At the turn of the century, Marina Gallagher was a young piano student who played a lot of video games between piano lessons. The Final Fantasy series was her favourite.
Today, Gallagher (she/her) is a PhD candidate at the UBC School of Music whose thesis explores the music of the Final Fantasy series. She will speak next month at the 10th annual North American Conference on Video Game Music.
Gallagher’s field, ludomusicology, combines the study of games and gameplay (ludology) with the study of music (musicology). We spoke with her about her work.
How did you manage to turn Final Fantasy into a PhD research topic?
I took a class on music and landscapes during my undergrad and it kind of evolved from there. I realized, “Hey, the pastoral landscapes and music that we talked about in class are here as well.” So I started to look a little more critically at landscapes and music in video games and see connections between them.
When I was looking at grad school, I thought if I’m going to spend this long on something, I want it to be something I’m passionate about. Game music seemed to be an obvious choice.
The Final Fantasy soundtracks are just massive—each game has several hours of content, several CDs worth. It’s one of those classic series that’s celebrating its 35th anniversary this year, but it actually hasn’t been studied very much.
How would you describe the role of music in the gaming experience?
I think it’s really critical. It’s sort of like in films, or even opera. You’re seeing something take place—or in a game you’re actually completing actions yourself—and the music is this constant underscore to what you’re doing. It communicates information about particular characters, different situations those characters find themselves in, where you are in the game world and what you’re doing. It’s a constant source of information, but since it operates subconsciously, we don’t often realize it’s giving us this information.
In what ways do you think scoring a game is different than scoring a film?
The interactive angle definitely comes into play with games. Gameplay varies from person to person. If I want to spend 10 hours roaming around this field and somebody else only wants to spend two, you have to make the music work for either period of time.
Even when you’re transitioning from one location to the next, you have to make sure the transitions are seamless so it doesn’t just cut off and start the next track. You might have a fade out and a fade in with the new music, where it gradually replaces the old track. Sudden stops can detract from your immersion and your experience in the game world.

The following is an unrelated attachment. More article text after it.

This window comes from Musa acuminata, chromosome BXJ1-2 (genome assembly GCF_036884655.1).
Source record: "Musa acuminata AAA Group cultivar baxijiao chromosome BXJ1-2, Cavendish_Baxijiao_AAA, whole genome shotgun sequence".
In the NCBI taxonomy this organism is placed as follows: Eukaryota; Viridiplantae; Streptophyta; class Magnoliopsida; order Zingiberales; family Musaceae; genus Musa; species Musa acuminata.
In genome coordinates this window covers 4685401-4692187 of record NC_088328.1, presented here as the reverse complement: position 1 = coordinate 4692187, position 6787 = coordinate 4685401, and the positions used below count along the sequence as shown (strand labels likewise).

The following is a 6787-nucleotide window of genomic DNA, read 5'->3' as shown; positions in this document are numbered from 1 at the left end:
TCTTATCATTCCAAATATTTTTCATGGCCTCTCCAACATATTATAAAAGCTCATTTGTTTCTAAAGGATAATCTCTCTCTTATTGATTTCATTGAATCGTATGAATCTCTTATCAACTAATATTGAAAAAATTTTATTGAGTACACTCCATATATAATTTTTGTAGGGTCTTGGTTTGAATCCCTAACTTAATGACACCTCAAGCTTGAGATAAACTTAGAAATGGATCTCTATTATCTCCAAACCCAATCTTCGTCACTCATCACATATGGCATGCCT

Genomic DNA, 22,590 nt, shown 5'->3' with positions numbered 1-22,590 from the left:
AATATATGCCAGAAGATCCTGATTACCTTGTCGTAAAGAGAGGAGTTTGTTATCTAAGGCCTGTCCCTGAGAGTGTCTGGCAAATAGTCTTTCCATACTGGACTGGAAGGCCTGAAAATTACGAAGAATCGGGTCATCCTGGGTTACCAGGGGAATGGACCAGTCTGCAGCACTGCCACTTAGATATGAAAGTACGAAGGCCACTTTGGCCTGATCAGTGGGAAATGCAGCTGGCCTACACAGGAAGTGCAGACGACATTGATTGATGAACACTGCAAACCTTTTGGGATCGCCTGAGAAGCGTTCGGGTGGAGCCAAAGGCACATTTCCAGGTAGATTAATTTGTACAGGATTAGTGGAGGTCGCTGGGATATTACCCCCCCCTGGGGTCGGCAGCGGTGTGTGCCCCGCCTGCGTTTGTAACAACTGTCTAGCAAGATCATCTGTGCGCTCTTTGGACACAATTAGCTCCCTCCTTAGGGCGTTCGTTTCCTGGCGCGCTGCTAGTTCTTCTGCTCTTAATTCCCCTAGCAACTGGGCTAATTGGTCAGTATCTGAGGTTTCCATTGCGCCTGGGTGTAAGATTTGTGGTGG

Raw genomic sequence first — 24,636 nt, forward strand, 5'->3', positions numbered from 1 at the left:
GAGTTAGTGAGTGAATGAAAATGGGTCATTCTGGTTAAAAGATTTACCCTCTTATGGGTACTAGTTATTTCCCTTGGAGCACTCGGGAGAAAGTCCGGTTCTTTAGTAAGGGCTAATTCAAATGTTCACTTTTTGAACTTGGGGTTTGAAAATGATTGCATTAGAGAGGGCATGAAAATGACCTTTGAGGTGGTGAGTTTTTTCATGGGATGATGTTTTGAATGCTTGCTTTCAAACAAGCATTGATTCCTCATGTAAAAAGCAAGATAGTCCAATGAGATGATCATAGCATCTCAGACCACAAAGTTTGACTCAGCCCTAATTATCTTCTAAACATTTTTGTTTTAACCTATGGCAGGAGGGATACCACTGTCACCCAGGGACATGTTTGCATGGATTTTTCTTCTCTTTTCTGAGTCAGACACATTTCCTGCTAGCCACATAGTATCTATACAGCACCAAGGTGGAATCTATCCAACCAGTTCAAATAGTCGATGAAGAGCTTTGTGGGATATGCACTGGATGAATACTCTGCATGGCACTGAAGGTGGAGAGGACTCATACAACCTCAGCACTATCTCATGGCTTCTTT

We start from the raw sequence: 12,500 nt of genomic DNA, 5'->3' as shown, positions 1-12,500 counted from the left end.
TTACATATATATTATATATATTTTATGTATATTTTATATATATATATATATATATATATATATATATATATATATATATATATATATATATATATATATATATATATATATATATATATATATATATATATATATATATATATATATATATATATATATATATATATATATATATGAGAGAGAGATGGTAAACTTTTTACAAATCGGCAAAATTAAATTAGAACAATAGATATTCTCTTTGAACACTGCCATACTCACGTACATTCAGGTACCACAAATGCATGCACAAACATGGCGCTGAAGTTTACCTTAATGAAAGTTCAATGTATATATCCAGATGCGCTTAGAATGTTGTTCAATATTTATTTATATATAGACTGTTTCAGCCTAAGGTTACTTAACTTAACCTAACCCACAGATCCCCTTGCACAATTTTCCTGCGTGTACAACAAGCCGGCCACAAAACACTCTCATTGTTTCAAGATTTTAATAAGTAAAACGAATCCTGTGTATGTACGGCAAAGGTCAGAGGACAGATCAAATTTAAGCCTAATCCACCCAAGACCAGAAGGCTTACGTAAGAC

The music in this clip from Final Fantasy XV by Yoko Shimomura must play for as long as the characters run, then transition seamlessly when they arrive at a new scene.
How far back does ludomusicology go as a discipline?
Early writing about game music was in the 2000s. It’s just in the last decade or so that we’ve been acknowledged as a subdiscipline, getting that “ludomusicology” label. We have our own game music journal now, and the Society for the Study of Sound and Music in Games. In the last 15-20 years, things have definitely taken off.
To what degree has game music transcended the genre?
Game composers have a similar sort of appeal to film composers. John Williams is a prominent film composer, and there are composers in the game world who are highly revered, too. Koji Kondo, who wrote a lot of the classic music for the Mario games and Legend of Zelda, is one of the main figures of game music.
A whole bunch of orchestras have popped up devoted to music from particular game series. There’s the Distant Worlds Orchestra that performs Final Fantasy. There are orchestras for Zelda, Kingdom Hearts and NieR. These concerts are massively popular. People really get into it. I went to a Distant Worlds concert in Vancouver, and people came in cosplay, dressed as characters from the game. People are so passionate about the music they hear.
Interview language(s): English